The professor and the academic librarian: a dynamic collaboration
Bruce Fyfe traces the origin of his research back to a discussion he had over a pint at the campus pub with Peter Ferguson, a political science professor, six years ago.
It was there that Fyfe, a librarian at Weldon, and Ferguson conceived the idea to test students' research skills following a semester of information literacy with a twist.
Academic librarians typically come in to the classroom once near the beginning of the term to familiarize students with the resources available to them within the campus library system. In this case, however, Fyfe staggered his visits throughout the semester and tied his instruction directly to the course content in an effort to better resonate with students. It's a model that integrates the academic librarian in the priorities of teaching, learning and research.
“The great thing about having Bruce is that it’s his profession to understand how to do research and the new ways to do research,” Ferguson explained. “So one of the things that’s great for me is he comes in to the classroom and we talk to students about how to do research, but at least once every time, I think ‘Oh wow, that’s a cool tool. I want to do that.’ So it’s not just the students who learn. I learn too.”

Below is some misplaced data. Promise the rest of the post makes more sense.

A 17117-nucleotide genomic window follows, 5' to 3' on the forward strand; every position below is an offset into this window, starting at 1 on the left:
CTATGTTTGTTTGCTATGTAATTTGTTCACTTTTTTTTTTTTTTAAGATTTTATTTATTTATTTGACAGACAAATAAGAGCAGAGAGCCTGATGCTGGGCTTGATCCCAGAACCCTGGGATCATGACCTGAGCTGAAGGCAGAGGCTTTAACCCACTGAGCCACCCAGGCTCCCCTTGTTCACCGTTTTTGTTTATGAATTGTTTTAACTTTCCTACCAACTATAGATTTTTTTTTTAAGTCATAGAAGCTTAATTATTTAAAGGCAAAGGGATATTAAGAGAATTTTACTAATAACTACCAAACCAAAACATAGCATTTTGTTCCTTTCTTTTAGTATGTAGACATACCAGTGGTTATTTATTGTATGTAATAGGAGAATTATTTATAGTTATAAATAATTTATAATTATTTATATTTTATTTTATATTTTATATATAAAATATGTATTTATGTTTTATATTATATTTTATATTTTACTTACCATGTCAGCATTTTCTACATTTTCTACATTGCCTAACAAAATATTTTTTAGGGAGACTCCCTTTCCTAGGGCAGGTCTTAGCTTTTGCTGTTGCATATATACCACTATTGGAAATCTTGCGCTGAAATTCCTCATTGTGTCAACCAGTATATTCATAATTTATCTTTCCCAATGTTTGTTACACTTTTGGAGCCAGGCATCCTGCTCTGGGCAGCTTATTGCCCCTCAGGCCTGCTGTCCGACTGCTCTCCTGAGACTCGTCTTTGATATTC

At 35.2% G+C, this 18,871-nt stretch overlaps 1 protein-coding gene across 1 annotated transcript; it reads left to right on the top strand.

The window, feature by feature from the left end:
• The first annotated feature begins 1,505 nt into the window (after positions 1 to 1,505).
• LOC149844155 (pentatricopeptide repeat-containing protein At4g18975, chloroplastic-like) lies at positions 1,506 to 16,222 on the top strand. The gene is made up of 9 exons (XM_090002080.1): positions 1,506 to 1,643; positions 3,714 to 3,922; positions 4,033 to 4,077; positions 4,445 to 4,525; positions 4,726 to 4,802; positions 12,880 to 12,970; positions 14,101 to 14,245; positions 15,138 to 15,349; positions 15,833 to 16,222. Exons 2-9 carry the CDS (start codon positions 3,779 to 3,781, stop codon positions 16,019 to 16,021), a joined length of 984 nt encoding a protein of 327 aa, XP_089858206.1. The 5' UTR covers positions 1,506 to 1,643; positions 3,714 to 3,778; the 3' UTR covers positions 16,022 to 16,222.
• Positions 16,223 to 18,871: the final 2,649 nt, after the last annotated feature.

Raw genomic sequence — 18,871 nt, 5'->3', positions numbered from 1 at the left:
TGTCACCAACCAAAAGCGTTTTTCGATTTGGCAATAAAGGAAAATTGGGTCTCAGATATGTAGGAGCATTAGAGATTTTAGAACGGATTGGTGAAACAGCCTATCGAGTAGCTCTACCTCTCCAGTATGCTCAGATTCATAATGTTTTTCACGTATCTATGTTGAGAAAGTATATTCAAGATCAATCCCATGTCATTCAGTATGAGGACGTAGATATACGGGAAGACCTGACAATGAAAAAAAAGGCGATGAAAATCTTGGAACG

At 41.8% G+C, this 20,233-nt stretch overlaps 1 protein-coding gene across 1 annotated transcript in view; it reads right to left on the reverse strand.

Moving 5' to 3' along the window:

Theirs is a collaborative approach to teaching and research between a professor and librarian that seems to be paying off. Their studies have found that students’ research skills are deepening and their capacity for critical thinking is progressing beyond the classroom. Fyfe has kept in touch with students who, years later, link research they are currently working on to the effort Fyfe and Ferguson put into establishing strong research skills at the undergraduate level.
“It’s hugely rewarding when they can take the skills they’ve learned and they can transfer them to other situations and into other contexts and be successful,” Fyfe said. “Lifelong learning is a goal, and this has been immensely rewarding to see this and these students. The faculty and students all benefit from this type of work.”
Indeed, tapping academic librarians’ vast knowledge-creating expertise not only leads to more substantive interactions with students, but meaningful collaborations with faculty members. Our academic librarian colleagues are in a unique position of contributing to high-quality teaching and research in a rapidly expanding information age. As academic librarians Michael Russo and Alice Daugherty observe, librarian and faculty collaborations “lead to a more dynamic intellectual climate on campus and increase the knowledge base for everyone.”
In this round of UWOFA-LA negotiations, UWOFA remains committed to achieving a fair and equitable new collective agreement for our librarian and archivist colleagues who vitally and meaningfully contribute to this university’s core mission of high-quality teaching and research.